The BasRelief Ambiguity
 IN THE PROCEEDINGS OF CVPR97.
, 1997
"... Since antiquity, artisans have created attened forms, often called "basreliefs," which give an exaggerated perception of depth when viewed from a particular vantage point. This paper presents an explanation of this phenomena, showing that the ambiguity in determining the relief of an obje ..."
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Cited by 168 (12 self)
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Since antiquity, artisans have created attened forms, often called "basreliefs," which give an exaggerated perception of depth when viewed from a particular vantage point. This paper presents an explanation of this phenomena, showing that the ambiguity in determining the relief of an object is not con ned to basrelief sculpture but is implicit in the determination of the structure of any object. Formally, if the object's true surface is denoted by z true = f(x � y), then we define the "generalized basrelief transformation" asz = f(x � y)+ x + y � with a corresponding transformation of the albedo. For each image of a Lambertian surface f(x � y) produced by a point light source at in nity, there exists an identical image of a basrelief produced by a transformed light source. This equality holds for both shaded and shadowed regions. Thus, the set of possible images (illumination cone) is invariant over generalized basrelief transformations. When = =0(e.g. a classical basrelief sculpture), we show that the set of possible motion elds are also identical. Thus, neither small unknown motions nor changes of illumination can resolve the basrelief ambiguity. Implications of this ambiguity on structure recovery and shape representation are discussed.
Algorithms for the Satisfiability (SAT) Problem: A Survey
 DIMACS Series in Discrete Mathematics and Theoretical Computer Science
, 1996
"... . The satisfiability (SAT) problem is a core problem in mathematical logic and computing theory. In practice, SAT is fundamental in solving many problems in automated reasoning, computeraided design, computeraided manufacturing, machine vision, database, robotics, integrated circuit design, compute ..."
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Cited by 145 (3 self)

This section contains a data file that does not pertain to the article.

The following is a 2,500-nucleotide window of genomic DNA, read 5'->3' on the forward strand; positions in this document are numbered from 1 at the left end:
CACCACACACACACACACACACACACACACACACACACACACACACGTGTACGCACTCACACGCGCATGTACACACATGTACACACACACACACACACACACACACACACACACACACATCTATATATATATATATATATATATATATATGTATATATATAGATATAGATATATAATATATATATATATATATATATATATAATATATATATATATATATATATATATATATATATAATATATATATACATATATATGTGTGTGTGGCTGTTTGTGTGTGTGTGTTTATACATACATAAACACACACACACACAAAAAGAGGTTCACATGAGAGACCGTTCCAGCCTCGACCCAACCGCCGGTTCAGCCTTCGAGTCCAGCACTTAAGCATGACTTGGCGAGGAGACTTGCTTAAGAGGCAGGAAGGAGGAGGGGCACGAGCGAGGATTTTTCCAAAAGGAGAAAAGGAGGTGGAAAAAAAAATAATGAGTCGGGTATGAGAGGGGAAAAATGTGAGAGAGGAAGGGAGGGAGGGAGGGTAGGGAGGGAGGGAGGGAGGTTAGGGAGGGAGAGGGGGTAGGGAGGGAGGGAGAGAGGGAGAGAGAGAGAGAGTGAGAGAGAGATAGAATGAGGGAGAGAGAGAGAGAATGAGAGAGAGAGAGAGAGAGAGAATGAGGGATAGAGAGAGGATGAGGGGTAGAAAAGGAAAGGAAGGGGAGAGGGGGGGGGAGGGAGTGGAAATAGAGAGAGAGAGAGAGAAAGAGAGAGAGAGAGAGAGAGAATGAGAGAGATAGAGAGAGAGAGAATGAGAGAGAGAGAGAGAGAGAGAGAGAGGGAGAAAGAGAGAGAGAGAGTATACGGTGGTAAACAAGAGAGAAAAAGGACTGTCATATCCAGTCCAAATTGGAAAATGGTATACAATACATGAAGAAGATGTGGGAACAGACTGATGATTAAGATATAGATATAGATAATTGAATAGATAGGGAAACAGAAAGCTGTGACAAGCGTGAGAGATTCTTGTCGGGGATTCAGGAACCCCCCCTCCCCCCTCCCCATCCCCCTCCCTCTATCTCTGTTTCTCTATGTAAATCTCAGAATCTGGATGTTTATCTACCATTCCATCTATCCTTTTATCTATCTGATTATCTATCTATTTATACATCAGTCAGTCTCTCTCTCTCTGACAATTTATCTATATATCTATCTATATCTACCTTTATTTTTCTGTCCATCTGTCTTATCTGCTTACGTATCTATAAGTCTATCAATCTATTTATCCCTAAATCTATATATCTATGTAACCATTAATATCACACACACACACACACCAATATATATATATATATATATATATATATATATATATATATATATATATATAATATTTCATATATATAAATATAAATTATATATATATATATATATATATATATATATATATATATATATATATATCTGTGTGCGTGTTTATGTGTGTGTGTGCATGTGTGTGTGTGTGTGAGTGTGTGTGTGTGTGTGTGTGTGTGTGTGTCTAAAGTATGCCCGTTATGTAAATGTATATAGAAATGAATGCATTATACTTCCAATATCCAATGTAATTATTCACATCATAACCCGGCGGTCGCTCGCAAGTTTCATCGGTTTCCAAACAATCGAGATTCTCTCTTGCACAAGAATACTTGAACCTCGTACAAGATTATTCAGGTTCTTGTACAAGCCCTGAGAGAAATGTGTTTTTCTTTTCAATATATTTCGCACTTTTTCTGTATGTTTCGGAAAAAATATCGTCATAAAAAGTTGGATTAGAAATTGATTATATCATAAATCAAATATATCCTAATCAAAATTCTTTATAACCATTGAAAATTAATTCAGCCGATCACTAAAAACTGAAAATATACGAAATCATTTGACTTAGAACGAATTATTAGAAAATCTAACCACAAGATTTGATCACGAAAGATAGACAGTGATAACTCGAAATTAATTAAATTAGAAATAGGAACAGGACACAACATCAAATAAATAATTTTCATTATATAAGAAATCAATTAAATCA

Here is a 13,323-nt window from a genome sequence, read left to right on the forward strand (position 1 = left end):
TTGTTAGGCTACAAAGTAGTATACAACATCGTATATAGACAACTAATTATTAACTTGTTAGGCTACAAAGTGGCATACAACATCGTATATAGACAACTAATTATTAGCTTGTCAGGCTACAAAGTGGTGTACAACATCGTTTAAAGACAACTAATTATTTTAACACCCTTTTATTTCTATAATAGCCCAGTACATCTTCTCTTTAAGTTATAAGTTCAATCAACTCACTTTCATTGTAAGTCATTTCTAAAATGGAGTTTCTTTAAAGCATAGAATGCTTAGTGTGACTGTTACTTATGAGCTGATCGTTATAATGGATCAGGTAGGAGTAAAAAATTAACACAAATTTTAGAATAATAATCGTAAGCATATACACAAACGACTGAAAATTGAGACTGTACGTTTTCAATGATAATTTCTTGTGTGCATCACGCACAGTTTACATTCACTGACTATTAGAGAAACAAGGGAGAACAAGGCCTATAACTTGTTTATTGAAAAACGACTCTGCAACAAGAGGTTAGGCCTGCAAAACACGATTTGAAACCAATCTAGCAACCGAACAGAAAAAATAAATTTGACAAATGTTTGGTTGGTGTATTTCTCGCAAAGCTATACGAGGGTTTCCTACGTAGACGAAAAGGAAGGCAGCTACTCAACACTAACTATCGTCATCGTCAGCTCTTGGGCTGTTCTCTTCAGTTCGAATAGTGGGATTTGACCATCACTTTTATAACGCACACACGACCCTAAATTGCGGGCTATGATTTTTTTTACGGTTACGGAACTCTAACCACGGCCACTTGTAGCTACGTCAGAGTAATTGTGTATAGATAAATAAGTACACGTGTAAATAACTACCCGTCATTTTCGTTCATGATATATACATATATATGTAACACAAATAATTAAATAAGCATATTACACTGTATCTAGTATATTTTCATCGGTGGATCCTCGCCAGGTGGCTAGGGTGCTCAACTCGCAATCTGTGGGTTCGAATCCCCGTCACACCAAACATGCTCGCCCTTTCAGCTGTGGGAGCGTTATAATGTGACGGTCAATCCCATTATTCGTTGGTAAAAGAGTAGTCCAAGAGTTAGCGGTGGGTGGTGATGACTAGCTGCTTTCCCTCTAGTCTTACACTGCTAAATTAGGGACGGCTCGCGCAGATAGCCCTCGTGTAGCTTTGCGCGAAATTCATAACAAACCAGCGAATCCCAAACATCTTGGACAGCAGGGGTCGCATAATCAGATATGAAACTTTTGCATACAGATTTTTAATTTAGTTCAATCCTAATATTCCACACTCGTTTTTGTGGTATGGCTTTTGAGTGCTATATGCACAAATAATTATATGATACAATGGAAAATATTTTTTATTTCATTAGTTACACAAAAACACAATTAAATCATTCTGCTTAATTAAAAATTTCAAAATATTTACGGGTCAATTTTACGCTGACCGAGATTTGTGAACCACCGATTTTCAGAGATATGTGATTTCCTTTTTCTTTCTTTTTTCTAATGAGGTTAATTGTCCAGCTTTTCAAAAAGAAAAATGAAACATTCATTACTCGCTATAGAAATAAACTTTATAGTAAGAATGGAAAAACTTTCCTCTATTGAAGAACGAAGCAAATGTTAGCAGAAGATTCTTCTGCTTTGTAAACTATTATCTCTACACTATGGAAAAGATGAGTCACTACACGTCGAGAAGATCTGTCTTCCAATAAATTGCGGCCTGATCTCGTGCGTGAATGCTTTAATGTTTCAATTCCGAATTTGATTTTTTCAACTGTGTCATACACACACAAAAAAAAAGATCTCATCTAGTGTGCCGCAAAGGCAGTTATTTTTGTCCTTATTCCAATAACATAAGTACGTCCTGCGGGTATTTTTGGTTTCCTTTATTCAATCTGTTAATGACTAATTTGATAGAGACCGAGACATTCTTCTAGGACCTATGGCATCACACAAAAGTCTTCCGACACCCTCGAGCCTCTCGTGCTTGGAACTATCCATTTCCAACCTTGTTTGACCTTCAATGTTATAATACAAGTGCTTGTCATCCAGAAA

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. The satisfiability (SAT) problem is a core problem in mathematical logic and computing theory. In practice, SAT is fundamental in solving many problems in automated reasoning, computeraided design, computeraided manufacturing, machine vision, database, robotics, integrated circuit design, computer architecture design, and computer network design. Traditional methods treat SAT as a discrete, constrained decision problem. In recent years, many optimization methods, parallel algorithms, and practical techniques have been developed for solving SAT. In this survey, we present a general framework (an algorithm space) that integrates existing SAT algorithms into a unified perspective. We describe sequential and parallel SAT algorithms including variable splitting, resolution, local search, global optimization, mathematical programming, and practical SAT algorithms. We give performance evaluation of some existing SAT algorithms. Finally, we provide a set of practical applications of the sat...
Height and gradient from shading
 International Journal of Computer Vision
, 1990
"... Abstract: The method described here for recovering the shape of a surface from a shaded image can deal with complex, wrinkled surfaces. Integrability can be enforced easily because both surface height and gradient are represented (A gradient field is integrable if it is the gradient of some surface ..."
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Cited by 135 (1 self)
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Abstract: The method described here for recovering the shape of a surface from a shaded image can deal with complex, wrinkled surfaces. Integrability can be enforced easily because both surface height and gradient are represented (A gradient field is integrable if it is the gradient of some surface height function). The robustness of the method stems in part from linearization of the reflectance map about the current estimate of the surface orientation at each picture cell (The reflectance map gives the dependence of scene radiance on surface orientation). The new scheme can find an exact solution of a given shapefromshading problem even though a regularizing term is included. The reason is that the penalty term is needed only to stabilize the iterative scheme when it is far from the correct solution; it can be turned off as the solution is approached. This is a reflection of the fact that shapefromshading problems are not illposed when boundary conditions are available, or when the image contains singular points. This paper includes a review of previous work on shape from shading and photoclinometry. Novel features of the new scheme are introduced one at a time to make it easier to see what each contributes. Included is a discussion of implementation details that are important if exact algebraic solutions of synthetic shapefromshading problems are to be obtained. The hope is that better performance on synthetic data will lead to better performance on real data.